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“There has been a lot of people heading over doing things they shouldn’t be doing,” he said. “Daily I’m basically talking people out of going, which to me is a success.”

Paul says the Norman Brigade lacks the kind of formal links to the Ukrainian armed forces that Ecklund recommends foreigners seek out, just a “hand-shake agreement” with local militias.

Hrulf responds that the brigade is in fact embedded with a battalion of the volunteer Ukrainian army, works with the country’s Territorial Defence Force and is well known to the Defence Ministry. Neither the ministry nor the defence attaché at Ukraine’s Ottawa embassy responded to requests for comment on the brigade.

It does seem to have developed a prominent profile internationally, mainly through a Facebook page complete with fundraising sales of T-shirts and other merchandise.

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The unit is based in a southeastern Ukrainian municipality relatively close to fierce fighting, but the National Post has agreed not to disclose the exact location for security reasons. Hrulf described to the Post how he and one other brigade member took part in a Ukrainian military operation on March 26, briefly re-capturing a village occupied by the Russians.

But five other former brigade members — men from Canada, New Zealand, South Africa and the United States who all say they’re combat veterans — each voiced concerns about how the unit was run.

Paul, 27, said he knew the commander from his time in the French Foreign Legion and organized recruitment from Canada, before travelling to Europe on April 9 with a fellow Legion veteran from B.C.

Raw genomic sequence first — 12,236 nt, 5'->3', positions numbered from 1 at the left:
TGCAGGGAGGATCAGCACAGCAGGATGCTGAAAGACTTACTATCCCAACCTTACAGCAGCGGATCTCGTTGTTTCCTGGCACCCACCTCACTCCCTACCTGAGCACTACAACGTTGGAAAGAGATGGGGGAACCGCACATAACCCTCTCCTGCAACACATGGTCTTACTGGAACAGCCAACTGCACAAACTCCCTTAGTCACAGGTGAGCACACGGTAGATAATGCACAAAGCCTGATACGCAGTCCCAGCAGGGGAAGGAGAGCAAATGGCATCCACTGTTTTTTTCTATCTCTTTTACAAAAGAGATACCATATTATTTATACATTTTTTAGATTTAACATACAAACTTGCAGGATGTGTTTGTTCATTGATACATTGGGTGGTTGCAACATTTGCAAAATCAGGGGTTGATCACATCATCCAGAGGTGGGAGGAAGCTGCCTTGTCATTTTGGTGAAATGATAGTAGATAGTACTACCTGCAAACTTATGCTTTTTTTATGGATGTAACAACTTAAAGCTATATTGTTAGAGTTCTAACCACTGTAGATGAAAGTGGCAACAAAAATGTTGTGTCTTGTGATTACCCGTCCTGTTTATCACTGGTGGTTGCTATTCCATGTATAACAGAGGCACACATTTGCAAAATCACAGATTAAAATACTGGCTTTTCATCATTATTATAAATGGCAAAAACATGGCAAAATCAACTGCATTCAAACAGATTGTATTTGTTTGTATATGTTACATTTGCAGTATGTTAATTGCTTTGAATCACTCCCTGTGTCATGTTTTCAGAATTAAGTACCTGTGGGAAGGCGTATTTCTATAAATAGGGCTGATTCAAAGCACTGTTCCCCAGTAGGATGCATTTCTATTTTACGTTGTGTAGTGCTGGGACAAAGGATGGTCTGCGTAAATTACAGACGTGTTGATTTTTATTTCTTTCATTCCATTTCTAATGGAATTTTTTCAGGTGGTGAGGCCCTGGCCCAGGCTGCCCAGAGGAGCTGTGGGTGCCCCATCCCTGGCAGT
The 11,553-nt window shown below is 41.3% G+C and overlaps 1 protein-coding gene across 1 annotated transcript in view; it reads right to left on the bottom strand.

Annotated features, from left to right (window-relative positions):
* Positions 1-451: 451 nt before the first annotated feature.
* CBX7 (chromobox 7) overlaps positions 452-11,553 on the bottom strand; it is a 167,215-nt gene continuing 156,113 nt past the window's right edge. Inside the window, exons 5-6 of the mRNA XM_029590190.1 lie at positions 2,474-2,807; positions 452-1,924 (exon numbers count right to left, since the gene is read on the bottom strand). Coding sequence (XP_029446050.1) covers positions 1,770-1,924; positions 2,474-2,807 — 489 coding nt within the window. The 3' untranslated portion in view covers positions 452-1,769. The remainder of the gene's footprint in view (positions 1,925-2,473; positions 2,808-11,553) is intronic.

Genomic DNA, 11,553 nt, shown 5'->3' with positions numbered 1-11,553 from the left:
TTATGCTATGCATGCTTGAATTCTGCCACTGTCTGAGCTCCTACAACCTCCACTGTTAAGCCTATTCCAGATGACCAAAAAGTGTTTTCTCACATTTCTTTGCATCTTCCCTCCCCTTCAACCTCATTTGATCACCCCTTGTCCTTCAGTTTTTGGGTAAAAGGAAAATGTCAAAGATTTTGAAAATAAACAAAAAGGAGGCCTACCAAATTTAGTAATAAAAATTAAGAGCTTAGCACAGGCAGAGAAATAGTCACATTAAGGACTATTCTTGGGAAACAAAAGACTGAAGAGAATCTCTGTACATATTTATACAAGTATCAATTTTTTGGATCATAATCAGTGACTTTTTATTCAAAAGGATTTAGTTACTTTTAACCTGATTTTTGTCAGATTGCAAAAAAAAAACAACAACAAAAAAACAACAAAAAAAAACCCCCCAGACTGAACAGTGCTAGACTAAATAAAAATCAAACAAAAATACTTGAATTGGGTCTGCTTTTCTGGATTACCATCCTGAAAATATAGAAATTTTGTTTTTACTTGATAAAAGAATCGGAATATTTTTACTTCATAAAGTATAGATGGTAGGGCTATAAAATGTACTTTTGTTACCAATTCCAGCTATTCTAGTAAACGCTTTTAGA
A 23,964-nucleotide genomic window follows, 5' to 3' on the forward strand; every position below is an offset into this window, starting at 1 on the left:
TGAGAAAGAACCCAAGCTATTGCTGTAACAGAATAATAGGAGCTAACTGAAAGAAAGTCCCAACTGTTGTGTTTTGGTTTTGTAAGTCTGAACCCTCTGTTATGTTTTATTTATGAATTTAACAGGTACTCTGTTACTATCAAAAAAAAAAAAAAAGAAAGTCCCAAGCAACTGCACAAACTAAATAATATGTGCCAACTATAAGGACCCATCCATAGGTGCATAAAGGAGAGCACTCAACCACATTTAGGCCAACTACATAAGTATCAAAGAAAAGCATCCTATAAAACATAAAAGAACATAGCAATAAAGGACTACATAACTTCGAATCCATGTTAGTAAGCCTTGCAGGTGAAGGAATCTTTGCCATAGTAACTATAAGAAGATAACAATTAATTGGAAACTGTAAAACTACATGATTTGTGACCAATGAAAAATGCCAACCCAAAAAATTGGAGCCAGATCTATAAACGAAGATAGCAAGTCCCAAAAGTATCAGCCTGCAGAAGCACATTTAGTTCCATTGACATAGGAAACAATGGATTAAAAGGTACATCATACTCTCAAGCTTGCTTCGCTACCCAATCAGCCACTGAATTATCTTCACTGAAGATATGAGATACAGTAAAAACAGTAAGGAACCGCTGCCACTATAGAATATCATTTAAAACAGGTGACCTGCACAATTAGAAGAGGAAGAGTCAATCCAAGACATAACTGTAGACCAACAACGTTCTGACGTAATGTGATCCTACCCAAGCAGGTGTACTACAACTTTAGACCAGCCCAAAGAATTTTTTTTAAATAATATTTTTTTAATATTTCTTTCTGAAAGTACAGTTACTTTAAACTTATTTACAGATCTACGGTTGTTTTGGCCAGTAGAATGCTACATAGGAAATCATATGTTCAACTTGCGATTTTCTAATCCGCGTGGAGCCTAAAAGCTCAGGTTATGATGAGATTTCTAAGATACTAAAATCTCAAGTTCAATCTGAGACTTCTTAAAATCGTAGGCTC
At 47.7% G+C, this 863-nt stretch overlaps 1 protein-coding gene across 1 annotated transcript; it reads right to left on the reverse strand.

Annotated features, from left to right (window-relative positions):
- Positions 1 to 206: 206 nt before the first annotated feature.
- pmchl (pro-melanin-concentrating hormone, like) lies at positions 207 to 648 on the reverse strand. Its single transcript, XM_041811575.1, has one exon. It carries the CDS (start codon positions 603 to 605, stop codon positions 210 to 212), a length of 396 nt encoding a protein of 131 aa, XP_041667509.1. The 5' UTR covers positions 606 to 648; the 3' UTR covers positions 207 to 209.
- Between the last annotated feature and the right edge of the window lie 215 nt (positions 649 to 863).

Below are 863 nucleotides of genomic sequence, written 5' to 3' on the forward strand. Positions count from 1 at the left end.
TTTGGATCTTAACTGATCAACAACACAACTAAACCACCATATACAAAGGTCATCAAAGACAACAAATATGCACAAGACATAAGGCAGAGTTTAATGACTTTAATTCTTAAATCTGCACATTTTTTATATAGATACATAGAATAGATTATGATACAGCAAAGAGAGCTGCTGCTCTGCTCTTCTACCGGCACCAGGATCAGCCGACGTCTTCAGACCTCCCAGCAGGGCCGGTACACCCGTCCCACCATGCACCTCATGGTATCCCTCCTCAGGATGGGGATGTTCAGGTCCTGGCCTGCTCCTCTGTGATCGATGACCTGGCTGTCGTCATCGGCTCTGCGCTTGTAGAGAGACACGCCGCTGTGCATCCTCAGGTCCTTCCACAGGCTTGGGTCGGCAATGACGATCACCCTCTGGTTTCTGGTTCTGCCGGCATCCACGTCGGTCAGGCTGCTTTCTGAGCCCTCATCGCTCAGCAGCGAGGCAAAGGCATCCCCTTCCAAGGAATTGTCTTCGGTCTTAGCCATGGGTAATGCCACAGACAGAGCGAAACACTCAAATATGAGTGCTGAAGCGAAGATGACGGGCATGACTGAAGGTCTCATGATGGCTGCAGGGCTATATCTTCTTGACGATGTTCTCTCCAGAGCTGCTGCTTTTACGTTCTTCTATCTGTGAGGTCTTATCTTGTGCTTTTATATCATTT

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Hrulf had been at the “front” for two months already but had done little groundwork for the volunteers Paul gathered, veterans he says have the kind of combat know-how Kyiv wants and who came to Ukraine at great personal expense, often giving up peaceful lives at home.

The two Canadians joined other Norman Brigade recruits in Poland and eventually made their way to the city in southern Ukraine that was to be their training base, shocked by how little any Ukrainian officials seem to know of the unit.

The accommodation Hrulf arranged in the city was like a “dungeon,” he said. They had to sleep on the floor and were given two meals a day — often just a thin soup — by Ukrainians who had no idea why they were there. Eventually numbering close to 30, the Norman Brigade recruits moved to a converted school house that was to be their training camp but was so drafty and damp, many of the soldiers fell ill, says Paul.

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Hrulf told them to train on Ukrainian weapons, but among almost 30 soldiers there were just seven or eight AK-47 assault rifles and a paltry 30-60 bullets per person, says John, the B.C. man.

“That is just insanity, actual suicide when you’re talking about (fighting) the Russian military.”

As Paul pushed back against the commander, Hrulf paid a visit to the training base that only heightened tensions, the critics say. He and two brigade members arrived wearing body armour, loaded rifles and grenade launchers and tried to intimidate the second-in-command into submission, say Paul, John and a South African veteran who was also there.

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At one point they discovered that Hrulf had a tattoo on his hand of a “black sun,” a symbol adopted by German Nazis and sometimes used by the Neo-fascist movement, Paul and John recalled.

“My friend James who was there literally spat on the ground in front of him … and said ‘this is everything our grandfathers fought against in the Second World War.’”